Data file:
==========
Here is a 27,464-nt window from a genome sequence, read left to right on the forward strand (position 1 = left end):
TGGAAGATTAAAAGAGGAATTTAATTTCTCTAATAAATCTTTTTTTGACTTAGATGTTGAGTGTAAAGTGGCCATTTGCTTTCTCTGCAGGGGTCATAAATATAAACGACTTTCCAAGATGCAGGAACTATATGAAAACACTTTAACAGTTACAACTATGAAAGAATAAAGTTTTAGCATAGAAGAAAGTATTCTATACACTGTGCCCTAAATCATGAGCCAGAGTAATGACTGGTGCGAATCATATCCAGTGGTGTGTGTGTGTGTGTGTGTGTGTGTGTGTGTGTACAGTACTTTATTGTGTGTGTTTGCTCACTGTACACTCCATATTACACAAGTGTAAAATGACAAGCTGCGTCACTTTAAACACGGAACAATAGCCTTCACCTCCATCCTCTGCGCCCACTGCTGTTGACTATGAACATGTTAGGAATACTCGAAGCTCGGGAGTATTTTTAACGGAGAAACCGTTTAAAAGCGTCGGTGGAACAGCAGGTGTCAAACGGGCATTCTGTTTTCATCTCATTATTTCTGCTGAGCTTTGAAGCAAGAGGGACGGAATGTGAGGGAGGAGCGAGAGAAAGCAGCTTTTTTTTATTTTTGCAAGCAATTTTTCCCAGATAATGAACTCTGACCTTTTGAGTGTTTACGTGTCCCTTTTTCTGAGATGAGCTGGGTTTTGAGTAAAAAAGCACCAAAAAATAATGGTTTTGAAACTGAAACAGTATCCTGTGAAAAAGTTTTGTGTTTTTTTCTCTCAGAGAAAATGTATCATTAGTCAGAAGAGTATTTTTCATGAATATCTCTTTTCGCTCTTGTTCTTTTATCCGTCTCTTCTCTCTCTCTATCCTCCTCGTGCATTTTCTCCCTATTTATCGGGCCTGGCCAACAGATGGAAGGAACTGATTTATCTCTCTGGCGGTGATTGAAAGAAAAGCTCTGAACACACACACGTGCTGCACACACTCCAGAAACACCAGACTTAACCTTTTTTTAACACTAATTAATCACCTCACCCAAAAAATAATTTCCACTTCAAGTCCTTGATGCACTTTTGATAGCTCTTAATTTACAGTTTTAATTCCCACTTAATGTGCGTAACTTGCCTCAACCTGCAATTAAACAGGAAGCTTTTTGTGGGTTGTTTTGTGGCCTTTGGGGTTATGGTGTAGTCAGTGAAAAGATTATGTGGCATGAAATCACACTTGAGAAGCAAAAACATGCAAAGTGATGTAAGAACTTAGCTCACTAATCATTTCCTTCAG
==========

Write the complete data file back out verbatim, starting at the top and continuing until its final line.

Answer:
Here is a 27,464-nt window from a genome sequence, read left to right on the forward strand (position 1 = left end):
TGGAAGATTAAAAGAGGAATTTAATTTCTCTAATAAATCTTTTTTTGACTTAGATGTTGAGTGTAAAGTGGCCATTTGCTTTCTCTGCAGGGGTCATAAATATAAACGACTTTCCAAGATGCAGGAACTATATGAAAACACTTTAACAGTTACAACTATGAAAGAATAAAGTTTTAGCATAGAAGAAAGTATTCTATACACTGTGCCCTAAATCATGAGCCAGAGTAATGACTGGTGCGAATCATATCCAGTGGTGTGTGTGTGTGTGTGTGTGTGTGTGTGTGTGTACAGTACTTTATTGTGTGTGTTTGCTCACTGTACACTCCATATTACACAAGTGTAAAATGACAAGCTGCGTCACTTTAAACACGGAACAATAGCCTTCACCTCCATCCTCTGCGCCCACTGCTGTTGACTATGAACATGTTAGGAATACTCGAAGCTCGGGAGTATTTTTAACGGAGAAACCGTTTAAAAGCGTCGGTGGAACAGCAGGTGTCAAACGGGCATTCTGTTTTCATCTCATTATTTCTGCTGAGCTTTGAAGCAAGAGGGACGGAATGTGAGGGAGGAGCGAGAGAAAGCAGCTTTTTTTTATTTTTGCAAGCAATTTTTCCCAGATAATGAACTCTGACCTTTTGAGTGTTTACGTGTCCCTTTTTCTGAGATGAGCTGGGTTTTGAGTAAAAAAGCACCAAAAAATAATGGTTTTGAAACTGAAACAGTATCCTGTGAAAAAGTTTTGTGTTTTTTTCTCTCAGAGAAAATGTATCATTAGTCAGAAGAGTATTTTTCATGAATATCTCTTTTCGCTCTTGTTCTTTTATCCGTCTCTTCTCTCTCTCTATCCTCCTCGTGCATTTTCTCCCTATTTATCGGGCCTGGCCAACAGATGGAAGGAACTGATTTATCTCTCTGGCGGTGATTGAAAGAAAAGCTCTGAACACACACACGTGCTGCACACACTCCAGAAACACCAGACTTAACCTTTTTTTAACACTAATTAATCACCTCACCCAAAAAATAATTTCCACTTCAAGTCCTTGATGCACTTTTGATAGCTCTTAATTTACAGTTTTAATTCCCACTTAATGTGCGTAACTTGCCTCAACCTGCAATTAAACAGGAAGCTTTTTGTGGGTTGTTTTGTGGCCTTTGGGGTTATGGTGTAGTCAGTGAAAAGATTATGTGGCATGAAATCACACTTGAGAAGCAAAAACATGCAAAGTGATGTAAGAACTTAGCTCACTAATCATTTCCTTCAG